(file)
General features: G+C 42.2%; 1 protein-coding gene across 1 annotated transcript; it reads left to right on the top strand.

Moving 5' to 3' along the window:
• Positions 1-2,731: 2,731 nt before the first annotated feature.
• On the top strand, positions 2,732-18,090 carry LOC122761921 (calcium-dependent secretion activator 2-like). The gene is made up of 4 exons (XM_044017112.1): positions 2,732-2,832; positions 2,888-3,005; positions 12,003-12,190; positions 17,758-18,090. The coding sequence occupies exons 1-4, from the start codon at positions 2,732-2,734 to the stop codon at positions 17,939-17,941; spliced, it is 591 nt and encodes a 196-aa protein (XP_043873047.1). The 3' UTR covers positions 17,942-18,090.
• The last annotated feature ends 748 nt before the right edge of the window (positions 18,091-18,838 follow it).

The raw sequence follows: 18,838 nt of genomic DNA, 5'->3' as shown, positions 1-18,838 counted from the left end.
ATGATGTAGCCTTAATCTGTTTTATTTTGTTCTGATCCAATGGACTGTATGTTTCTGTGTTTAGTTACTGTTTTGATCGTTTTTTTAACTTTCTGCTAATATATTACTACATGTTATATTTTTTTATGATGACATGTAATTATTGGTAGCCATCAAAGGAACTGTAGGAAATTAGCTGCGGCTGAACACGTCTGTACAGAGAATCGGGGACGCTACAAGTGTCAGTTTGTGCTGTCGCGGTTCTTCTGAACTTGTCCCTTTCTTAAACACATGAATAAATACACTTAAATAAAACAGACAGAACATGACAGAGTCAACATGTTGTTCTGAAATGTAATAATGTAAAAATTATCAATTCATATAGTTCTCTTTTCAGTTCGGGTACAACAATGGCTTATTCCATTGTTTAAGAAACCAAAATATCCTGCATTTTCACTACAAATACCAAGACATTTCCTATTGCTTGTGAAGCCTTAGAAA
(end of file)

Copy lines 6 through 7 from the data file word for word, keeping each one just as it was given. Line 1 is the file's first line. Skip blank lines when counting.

The raw sequence follows: 18,838 nt of genomic DNA, 5'->3' as shown, positions 1-18,838 counted from the left end.
ATGATGTAGCCTTAATCTGTTTTATTTTGTTCTGATCCAATGGACTGTATGTTTCTGTGTTTAGTTACTGTTTTGATCGTTTTTTTAACTTTCTGCTAATATATTACTACATGTTATATTTTTTTATGATGACATGTAATTATTGGTAGCCATCAAAGGAACTGTAGGAAATTAGCTGCGGCTGAACACGTCTGTACAGAGAATCGGGGACGCTACAAGTGTCAGTTTGTGCTGTCGCGGTTCTTCTGAACTTGTCCCTTTCTTAAACACATGAATAAATACACTTAAATAAAACAGACAGAACATGACAGAGTCAACATGTTGTTCTGAAATGTAATAATGTAAAAATTATCAATTCATATAGTTCTCTTTTCAGTTCGGGTACAACAATGGCTTATTCCATTGTTTAAGAAACCAAAATATCCTGCATTTTCACTACAAATACCAAGACATTTCCTATTGCTTGTGAAGCCTTAGAAA